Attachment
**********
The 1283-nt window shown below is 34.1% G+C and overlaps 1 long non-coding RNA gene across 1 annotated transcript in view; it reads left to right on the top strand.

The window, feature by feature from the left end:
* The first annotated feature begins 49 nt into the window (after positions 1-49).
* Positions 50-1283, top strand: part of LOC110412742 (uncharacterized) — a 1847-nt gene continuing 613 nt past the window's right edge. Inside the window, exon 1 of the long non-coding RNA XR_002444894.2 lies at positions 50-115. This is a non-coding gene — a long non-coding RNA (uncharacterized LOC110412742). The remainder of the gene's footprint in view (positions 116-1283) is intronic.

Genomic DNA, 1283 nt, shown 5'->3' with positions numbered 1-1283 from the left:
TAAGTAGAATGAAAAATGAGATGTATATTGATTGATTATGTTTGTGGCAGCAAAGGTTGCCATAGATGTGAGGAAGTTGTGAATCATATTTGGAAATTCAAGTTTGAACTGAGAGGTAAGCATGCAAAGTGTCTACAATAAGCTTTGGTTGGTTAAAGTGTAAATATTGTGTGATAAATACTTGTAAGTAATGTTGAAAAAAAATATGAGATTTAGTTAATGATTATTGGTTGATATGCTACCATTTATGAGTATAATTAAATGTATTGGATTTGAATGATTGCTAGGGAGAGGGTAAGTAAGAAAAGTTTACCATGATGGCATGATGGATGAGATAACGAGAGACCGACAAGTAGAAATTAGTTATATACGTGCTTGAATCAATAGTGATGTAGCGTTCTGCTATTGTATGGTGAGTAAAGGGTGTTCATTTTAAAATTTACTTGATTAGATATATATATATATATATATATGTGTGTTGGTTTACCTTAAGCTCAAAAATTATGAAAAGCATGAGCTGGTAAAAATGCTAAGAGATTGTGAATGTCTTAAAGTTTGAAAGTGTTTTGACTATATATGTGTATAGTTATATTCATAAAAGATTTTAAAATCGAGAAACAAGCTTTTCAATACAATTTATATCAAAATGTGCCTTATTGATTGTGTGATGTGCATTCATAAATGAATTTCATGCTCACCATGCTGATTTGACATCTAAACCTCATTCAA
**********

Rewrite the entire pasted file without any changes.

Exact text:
The 1283-nt window shown below is 34.1% G+C and overlaps 1 long non-coding RNA gene across 1 annotated transcript in view; it reads left to right on the top strand.

The window, feature by feature from the left end:
* The first annotated feature begins 49 nt into the window (after positions 1-49).
* Positions 50-1283, top strand: part of LOC110412742 (uncharacterized) — a 1847-nt gene continuing 613 nt past the window's right edge. Inside the window, exon 1 of the long non-coding RNA XR_002444894.2 lies at positions 50-115. This is a non-coding gene — a long non-coding RNA (uncharacterized LOC110412742). The remainder of the gene's footprint in view (positions 116-1283) is intronic.

Genomic DNA, 1283 nt, shown 5'->3' with positions numbered 1-1283 from the left:
TAAGTAGAATGAAAAATGAGATGTATATTGATTGATTATGTTTGTGGCAGCAAAGGTTGCCATAGATGTGAGGAAGTTGTGAATCATATTTGGAAATTCAAGTTTGAACTGAGAGGTAAGCATGCAAAGTGTCTACAATAAGCTTTGGTTGGTTAAAGTGTAAATATTGTGTGATAAATACTTGTAAGTAATGTTGAAAAAAAATATGAGATTTAGTTAATGATTATTGGTTGATATGCTACCATTTATGAGTATAATTAAATGTATTGGATTTGAATGATTGCTAGGGAGAGGGTAAGTAAGAAAAGTTTACCATGATGGCATGATGGATGAGATAACGAGAGACCGACAAGTAGAAATTAGTTATATACGTGCTTGAATCAATAGTGATGTAGCGTTCTGCTATTGTATGGTGAGTAAAGGGTGTTCATTTTAAAATTTACTTGATTAGATATATATATATATATATATATGTGTGTTGGTTTACCTTAAGCTCAAAAATTATGAAAAGCATGAGCTGGTAAAAATGCTAAGAGATTGTGAATGTCTTAAAGTTTGAAAGTGTTTTGACTATATATGTGTATAGTTATATTCATAAAAGATTTTAAAATCGAGAAACAAGCTTTTCAATACAATTTATATCAAAATGTGCCTTATTGATTGTGTGATGTGCATTCATAAATGAATTTCATGCTCACCATGCTGATTTGACATCTAAACCTCATTCAA